Thrust Consulting, an undergraduate team of engineering and business students, won the Most Outstanding Capstone award at the Quality Enhancement Systems and Teams (QUEST) Conference on May 3, 2018, at the University of Maryland’s Robert H. Smith School of Business. The team helped its client, GE subsidiary Middle River Aircraft Systems, boost production efficiency at its facilities in Middle River, Md. Smith School marketing student Philip Peker '18 provides the following summary of the conference:
It’s the first week of May. Enter: bluer skies, sunnier days, and the sweetness of summer. Not only is it a time for new beginnings, but for conclusions and celebrations of what has come to pass. On the unforgivingly hot day that was Thursday, May 3, 2018, one of the most selective and prestigious academic programs at the University of Maryland hosted its biannual QUEST Conference.
QUEST is a multidisciplinary hands-on honors program in which students participate in a challenging course of study that focuses on quality management, process improvement and systems design. It brings together STEM and business students to work on semester-long, client-facing projects, ultimately giving the students the ability to present concrete recommendations to multimillion-dollar companies.
The spring 2018 conference was hosted the graduating Cohort 27. Students celebrated alongside family members, UMD faculty and staff, corporate partners and alumni. It was a fireworks evening with great food, impressive presentations and a universal celebration of hard work and scholarship.
While many undergraduate university projects claim to mimic how real-world, professional projects work, QUEST truly walks the walk. Each team, guided by a faculty advisor and one or two project champions, is paired up with a company such as Orbital ATK, Lockheed Martin or GE, and asked to solve an organizational problem. Applying rules of lean six sigma, logistics strategy, flow optimization, and many other enhancement methodologies, the teams work as consultants for these companies throughout the 13-week semester.
For example, Team Operation Hawkeye (Jacob King, Brandon Wallerson, Silvia Caceras, Akshay Guthal and Braedan Callis) worked as consultants for Northrop Grumman to improve machine utilization within their Baltimore–Washington International Airport location. As it stands, much of the maintenance that happens on Northrop Grumman’s sensors and radar machines happens reactively, which decreases efficiency, and so the team wanted to see if there was a way to create a preventative maintenance system instead.
“We created a web-based database application that would store and analyze all maintenance and work order information, and update it in real time, so that there was a centralized system that could be used to streamline maintenance and schedule fixes without adding delay time and slowing down the overall operation,” Wallerson said. “Operation Hawkeye” ended up winning the “Best Poster” prize, as voted on by their peers.
After more casual poster presentations and a networking reception, the evening segued into the final presentations given on stage by the teams in front of a critical, yet constantly engaged audience. It was an impressive sight to see undergraduate students present with the class, professionalism and skill of seasoned consultants. Those sleepless nights and countless hours of rehearsing paid off handsomely.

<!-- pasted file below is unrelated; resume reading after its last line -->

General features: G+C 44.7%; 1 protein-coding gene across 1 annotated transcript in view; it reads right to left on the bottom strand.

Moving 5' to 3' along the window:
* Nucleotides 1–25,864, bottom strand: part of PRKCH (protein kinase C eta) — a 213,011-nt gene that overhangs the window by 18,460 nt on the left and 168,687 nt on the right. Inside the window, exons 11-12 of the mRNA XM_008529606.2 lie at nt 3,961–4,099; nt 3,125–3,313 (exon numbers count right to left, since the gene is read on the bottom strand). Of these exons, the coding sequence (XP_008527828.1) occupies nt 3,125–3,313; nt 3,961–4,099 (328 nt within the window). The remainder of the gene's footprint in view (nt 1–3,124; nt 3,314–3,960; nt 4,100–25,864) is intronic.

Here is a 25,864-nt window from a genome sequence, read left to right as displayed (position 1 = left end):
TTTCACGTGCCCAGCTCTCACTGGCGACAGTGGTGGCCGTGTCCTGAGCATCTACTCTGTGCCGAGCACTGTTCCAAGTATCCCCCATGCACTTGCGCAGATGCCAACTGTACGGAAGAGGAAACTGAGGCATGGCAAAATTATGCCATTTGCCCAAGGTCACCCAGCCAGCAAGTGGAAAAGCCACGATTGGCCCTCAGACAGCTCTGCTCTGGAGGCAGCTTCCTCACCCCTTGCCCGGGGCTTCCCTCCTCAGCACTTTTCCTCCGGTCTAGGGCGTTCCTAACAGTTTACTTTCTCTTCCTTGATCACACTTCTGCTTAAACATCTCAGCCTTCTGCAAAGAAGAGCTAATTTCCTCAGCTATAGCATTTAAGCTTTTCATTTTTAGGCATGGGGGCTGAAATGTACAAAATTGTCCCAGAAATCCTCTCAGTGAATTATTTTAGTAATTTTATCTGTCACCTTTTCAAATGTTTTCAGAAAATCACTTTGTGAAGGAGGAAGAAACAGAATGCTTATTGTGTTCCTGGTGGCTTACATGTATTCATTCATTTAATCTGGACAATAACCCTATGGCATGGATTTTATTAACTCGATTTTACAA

One team in particular, Thrust Consulting (Brian Freeman, Mingkai Xu, Conrad Hong and Drew Hamroff), wowed the audience and clients in presenting their technical analysis, creative problem solving and holistic approach to “optimizing part flow management to help scale to an increased production schedule” for their client, Middle River Aircraft Systems, a GE subsidiary.
“The company has a complex culture and so one of the biggest challenges was coming up with recommendations that would fulfill the desires of all the stakeholders,” Freeman said. “Through stakeholder interviews and a deep-dive company analysis, we realized how to navigate this problem and reach a decision framework that satisfied everyone’s needs in some way.”
Through both quantitative and qualitative due diligence, Thrust Consulting went on to win Most Outstanding Capstone, as voted by QUEST alumni.
The conference is a chance for the teams to present their project findings not only to their clients, but to other companies and the entire QUEST community as well. Some may say it’s a chance to brag, but in reality, it is a chance for some of the most talented students on campus to show what happens when their skills are put to the test.
“Since joining the program, I’ve seen with my own eyes how talented and driven these students are to do their best work,” said Christina Elson, co-teacher for the capstone course, BMGT490H, and managing director of the Ed Snider Center for Enterprise and Markets. “While these presentations may seem like formalities, the journey to getting here, the day-to-day work that these students do has been truly incredible and is what keeps me excited for the future of this program.”
Smith School professor Joseph Bailey, executive director of QUEST and co-teacher for BMGT490H, said the goal of the program is to build students’ self-esteem, so they can go on and accomplish great things.
“Frankly, these projects are oftentimes beyond the reach of most undergraduate students anywhere, and to have a system like QUEST in place that challenges and engages students, day in and day out, is unique,” he said. “That sense of accomplishment and success that they get throughout this program should encourage them to keep reaching higher in their professional lives.”